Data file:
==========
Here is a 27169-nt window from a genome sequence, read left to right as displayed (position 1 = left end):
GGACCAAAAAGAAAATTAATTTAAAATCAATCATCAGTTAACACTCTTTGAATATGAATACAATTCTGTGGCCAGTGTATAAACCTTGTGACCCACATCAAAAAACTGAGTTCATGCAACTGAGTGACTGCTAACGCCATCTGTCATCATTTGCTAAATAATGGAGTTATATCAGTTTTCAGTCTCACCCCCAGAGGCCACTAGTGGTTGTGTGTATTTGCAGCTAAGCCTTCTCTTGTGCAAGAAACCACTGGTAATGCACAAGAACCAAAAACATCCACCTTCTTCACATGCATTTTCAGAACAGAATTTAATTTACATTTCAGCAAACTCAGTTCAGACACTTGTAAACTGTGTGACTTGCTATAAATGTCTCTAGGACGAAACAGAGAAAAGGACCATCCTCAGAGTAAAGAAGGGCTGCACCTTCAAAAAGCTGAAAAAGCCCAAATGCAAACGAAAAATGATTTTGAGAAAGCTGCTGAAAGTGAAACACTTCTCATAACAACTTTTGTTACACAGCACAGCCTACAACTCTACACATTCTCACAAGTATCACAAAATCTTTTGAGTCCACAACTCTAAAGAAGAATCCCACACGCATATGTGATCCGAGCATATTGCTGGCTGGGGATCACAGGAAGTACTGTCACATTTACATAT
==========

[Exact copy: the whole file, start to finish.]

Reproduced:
Here is a 27169-nt window from a genome sequence, read left to right as displayed (position 1 = left end):
GGACCAAAAAGAAAATTAATTTAAAATCAATCATCAGTTAACACTCTTTGAATATGAATACAATTCTGTGGCCAGTGTATAAACCTTGTGACCCACATCAAAAAACTGAGTTCATGCAACTGAGTGACTGCTAACGCCATCTGTCATCATTTGCTAAATAATGGAGTTATATCAGTTTTCAGTCTCACCCCCAGAGGCCACTAGTGGTTGTGTGTATTTGCAGCTAAGCCTTCTCTTGTGCAAGAAACCACTGGTAATGCACAAGAACCAAAAACATCCACCTTCTTCACATGCATTTTCAGAACAGAATTTAATTTACATTTCAGCAAACTCAGTTCAGACACTTGTAAACTGTGTGACTTGCTATAAATGTCTCTAGGACGAAACAGAGAAAAGGACCATCCTCAGAGTAAAGAAGGGCTGCACCTTCAAAAAGCTGAAAAAGCCCAAATGCAAACGAAAAATGATTTTGAGAAAGCTGCTGAAAGTGAAACACTTCTCATAACAACTTTTGTTACACAGCACAGCCTACAACTCTACACATTCTCACAAGTATCACAAAATCTTTTGAGTCCACAACTCTAAAGAAGAATCCCACACGCATATGTGATCCGAGCATATTGCTGGCTGGGGATCACAGGAAGTACTGTCACATTTACATAT